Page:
A Nice Tribute To Tony Serra

John Kindley over at People v. State has named the living lawyer who best exemplifies the ideal of a crusader standing tall for the accused. Kindley's choice? J. Tony Serra. Check out People v. State: http://www.peoplevstate.com/.

Serra is a legend. He may well be the best people's lawyer alive.

Serra doesn't own his own jet. He doesn't cultivate followers. His caseload doesn't reek of wealth and the well connected. Indeed, there is plenty about Serra that suggests he has feet of clay. He recently did federal time for tax problems all his own. And he's more than once had the government's cross hairs pointed at him.

I heard Serra speak at the Idaho Criminal Defense Lawyers Association annual meeting in 1999. I was somewhat taken aback. He stood in the conference center in Sun Valley talking about Hegel and conflict. Perhaps I was expecting more pizzazz, but he seemed almost disorganized. He mumbled, groped and stumbled through an hour's speech that left me confused.

Later that day, we had lunch at a local restaurant. I am not sure how the lunch was arranged. The entire experience was somewhat surreal. Somehow, I had been invited to speak at the conference as well. My topic was the intersection of criminal law and litigation arising under the federal civil rights act alleging police misconduct. Frankly, I tried for pizzazz and failed; I haven't been invited back.

Serra and I were given some down time together as speakers far from the madding crowd. He's a cheeseburger and fries kind of guy. I was so dumbstruck with awe during lunch that I am sure I made no impression on him whatever: just another kid working the circuit trying to make a name for himself. Now, a decade older and a touch humbler, I wish I had that hour back. I'd like to ask him more about courage and how he copes with fatigue.

I've been blessed with the opportunity to get to know some of the best renegade lawyers of our time: Gerry Spence, F. Lee Bailey (I am will not share what I learned about the O.J. case late one night in Florida over a couple of bottles of wine) and Serra. Serra did not have Spence's charisma or Bailey's gift of gab. As we ate, I struggled with a sense of my own inferiority. This man was a legend; what did I have to offer him?

The impression that I gleaned of Serra in that one lunch was one of bemused humility. Serra doesn't have the answer. He hasn't mastered the technical literature in the last case he tried. But he is well read. He still nurses the philosopher's stone, and he is still a seeker. Sitting with him, I was reminded of a film I once saw of William Kuntsler reading from Camus to a jury. "Now that's balls," I thought, and conviction: Translating the themes of great literature into the quotidian reality of a trial.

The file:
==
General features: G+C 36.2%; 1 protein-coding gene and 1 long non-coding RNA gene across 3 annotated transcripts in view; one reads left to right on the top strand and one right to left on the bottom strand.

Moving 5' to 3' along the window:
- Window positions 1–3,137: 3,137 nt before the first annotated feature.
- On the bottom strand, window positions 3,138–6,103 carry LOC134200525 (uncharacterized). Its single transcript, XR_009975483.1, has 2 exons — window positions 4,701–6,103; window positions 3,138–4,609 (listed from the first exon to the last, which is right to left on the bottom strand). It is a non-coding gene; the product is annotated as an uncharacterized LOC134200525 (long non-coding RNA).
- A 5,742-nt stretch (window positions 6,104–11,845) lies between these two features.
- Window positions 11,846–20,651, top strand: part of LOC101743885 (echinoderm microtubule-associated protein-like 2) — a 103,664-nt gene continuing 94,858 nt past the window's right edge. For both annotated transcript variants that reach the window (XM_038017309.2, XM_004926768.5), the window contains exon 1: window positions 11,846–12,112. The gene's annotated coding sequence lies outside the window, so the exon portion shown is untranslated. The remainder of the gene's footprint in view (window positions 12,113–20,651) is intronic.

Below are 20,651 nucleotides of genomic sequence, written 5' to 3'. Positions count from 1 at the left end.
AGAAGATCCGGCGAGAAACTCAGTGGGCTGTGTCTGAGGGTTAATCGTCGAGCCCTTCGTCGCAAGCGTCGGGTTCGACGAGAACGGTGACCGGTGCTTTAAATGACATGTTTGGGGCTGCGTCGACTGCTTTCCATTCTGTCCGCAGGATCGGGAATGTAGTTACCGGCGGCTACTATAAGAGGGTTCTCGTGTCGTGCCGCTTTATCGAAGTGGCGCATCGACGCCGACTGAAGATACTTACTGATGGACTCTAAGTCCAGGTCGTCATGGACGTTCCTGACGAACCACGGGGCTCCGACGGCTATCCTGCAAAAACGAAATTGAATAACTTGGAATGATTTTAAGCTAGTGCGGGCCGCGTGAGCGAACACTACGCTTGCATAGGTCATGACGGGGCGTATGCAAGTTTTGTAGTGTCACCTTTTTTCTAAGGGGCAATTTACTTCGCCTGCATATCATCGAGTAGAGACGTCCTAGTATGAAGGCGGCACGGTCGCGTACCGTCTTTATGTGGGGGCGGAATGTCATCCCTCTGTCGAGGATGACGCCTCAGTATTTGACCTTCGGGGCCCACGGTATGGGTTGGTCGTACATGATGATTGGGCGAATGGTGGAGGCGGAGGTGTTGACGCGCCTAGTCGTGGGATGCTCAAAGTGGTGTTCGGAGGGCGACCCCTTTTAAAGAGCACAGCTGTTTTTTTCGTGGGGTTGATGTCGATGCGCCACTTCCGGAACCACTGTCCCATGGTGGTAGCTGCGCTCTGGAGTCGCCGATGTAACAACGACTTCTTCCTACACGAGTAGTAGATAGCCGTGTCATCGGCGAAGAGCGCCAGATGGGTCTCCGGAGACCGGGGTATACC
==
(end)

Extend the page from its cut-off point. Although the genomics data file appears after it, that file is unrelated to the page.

I wrote harshly about Serra and my disappointment in him years ago when he stumbled on his tax returns. What a self-righteous prig I was at the time. I am glad Serra is now out of prison, and I am glad he has attracted admirers like John Kindley. In the dark nights of the soul that become the stuff of trial, it takes a master storyteller to chart a course through the wilderness. Tony Serra is such a master. He sets a high mark for the rest of us to try to meet.
Comments (1)
Posted on February 15, 2010 at 2:04 pm by John Kindley
Thanks for the personal insight into Serra ...

Thanks for the personal insight into Serra and these other luminaries of the legal profession. My knowledge of him is limited to what I've read, and the spot I saw on a TV show covering his involvement in the Binion murder retrial. But what I read about him and what's he said was enough to deeply impress. It's clear he's a highly successful and effective trial attorney. Whether he's the most effective is doubtful (I assume he can't say, with Spence, that he's never lost a criminal trial), and not what I had in mind when I called him the most admirable. It's precisely his tax problems stemming from his principled tax resistance and/or "indifference," along with his anti-materialism, that sets him apart from most lawyers. He's done throughout his entire legal career what I wish I had the balls to do. But it's a good way to get suspended or disbarred, or put in prison.

Serra was quoted in one of the articles my post linked to as saying "I tell people to not idealize a human being -- they will always contradict themselves; they will always disappoint you." I'm sure Serra is not a saint (I can't say I know the man), but he sure does seem to walk the walk as well as talk the talk. He stands (I think preeminently, if one is inclined to point to a single publicly-known exemplar), as do you, for a type that I aspire to emulate. There are many attorneys fighting the good fight who make good money and haven't done prison time who nevertheless don't do what they do primarily for the money and who would be willing to risk prison time or worse for what's right. The fact that Serra has been sticking it to the man for all these years, heedless for the most part of materialistic advantages and personal consequences, simply makes him to my mind an archetype of many many good lawyers.
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About Norm Pattis

Norm Pattis is a Connecticut based trial lawyer focused on high stakes criminal cases and civil right violations. He is a veteran of more than 100 jury trials, many resulting in acquittals for people charged with serious crimes, multi-million dollar civil rights and discrimination verdicts, and scores of cases favorably settled.

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I believe that the state is a necessary fiction and that failing to combat it is the first step toward tyranny.
– Norm Pattis


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